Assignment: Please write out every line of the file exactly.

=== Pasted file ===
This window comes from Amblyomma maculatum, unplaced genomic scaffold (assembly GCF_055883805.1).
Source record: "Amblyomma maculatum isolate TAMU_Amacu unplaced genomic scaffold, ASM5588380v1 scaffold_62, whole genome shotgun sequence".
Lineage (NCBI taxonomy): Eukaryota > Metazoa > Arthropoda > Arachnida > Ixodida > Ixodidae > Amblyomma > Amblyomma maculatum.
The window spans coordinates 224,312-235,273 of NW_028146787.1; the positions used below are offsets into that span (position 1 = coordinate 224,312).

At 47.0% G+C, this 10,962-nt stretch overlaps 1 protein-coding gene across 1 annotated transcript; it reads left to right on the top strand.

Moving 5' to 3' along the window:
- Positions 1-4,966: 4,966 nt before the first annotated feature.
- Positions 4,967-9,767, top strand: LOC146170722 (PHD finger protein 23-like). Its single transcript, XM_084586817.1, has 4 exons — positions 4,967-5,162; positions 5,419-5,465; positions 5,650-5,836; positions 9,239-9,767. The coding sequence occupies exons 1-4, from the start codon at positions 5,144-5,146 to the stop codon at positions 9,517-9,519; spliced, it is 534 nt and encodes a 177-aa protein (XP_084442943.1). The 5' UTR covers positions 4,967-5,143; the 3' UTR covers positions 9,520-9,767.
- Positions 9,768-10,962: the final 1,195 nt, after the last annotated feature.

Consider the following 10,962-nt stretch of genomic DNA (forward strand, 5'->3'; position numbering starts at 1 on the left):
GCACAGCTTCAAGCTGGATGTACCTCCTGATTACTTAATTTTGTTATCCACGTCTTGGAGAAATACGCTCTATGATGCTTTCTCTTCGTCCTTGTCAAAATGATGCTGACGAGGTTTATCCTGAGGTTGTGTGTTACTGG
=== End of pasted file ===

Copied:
This window comes from Amblyomma maculatum, unplaced genomic scaffold (assembly GCF_055883805.1).
Source record: "Amblyomma maculatum isolate TAMU_Amacu unplaced genomic scaffold, ASM5588380v1 scaffold_62, whole genome shotgun sequence".
Lineage (NCBI taxonomy): Eukaryota > Metazoa > Arthropoda > Arachnida > Ixodida > Ixodidae > Amblyomma > Amblyomma maculatum.
The window spans coordinates 224,312-235,273 of NW_028146787.1; the positions used below are offsets into that span (position 1 = coordinate 224,312).

At 47.0% G+C, this 10,962-nt stretch overlaps 1 protein-coding gene across 1 annotated transcript; it reads left to right on the top strand.

Moving 5' to 3' along the window:
- Positions 1-4,966: 4,966 nt before the first annotated feature.
- Positions 4,967-9,767, top strand: LOC146170722 (PHD finger protein 23-like). Its single transcript, XM_084586817.1, has 4 exons — positions 4,967-5,162; positions 5,419-5,465; positions 5,650-5,836; positions 9,239-9,767. The coding sequence occupies exons 1-4, from the start codon at positions 5,144-5,146 to the stop codon at positions 9,517-9,519; spliced, it is 534 nt and encodes a 177-aa protein (XP_084442943.1). The 5' UTR covers positions 4,967-5,143; the 3' UTR covers positions 9,520-9,767.
- Positions 9,768-10,962: the final 1,195 nt, after the last annotated feature.

Consider the following 10,962-nt stretch of genomic DNA (forward strand, 5'->3'; position numbering starts at 1 on the left):
GCACAGCTTCAAGCTGGATGTACCTCCTGATTACTTAATTTTGTTATCCACGTCTTGGAGAAATACGCTCTATGATGCTTTCTCTTCGTCCTTGTCAAAATGATGCTGACGAGGTTTATCCTGAGGTTGTGTGTTACTGG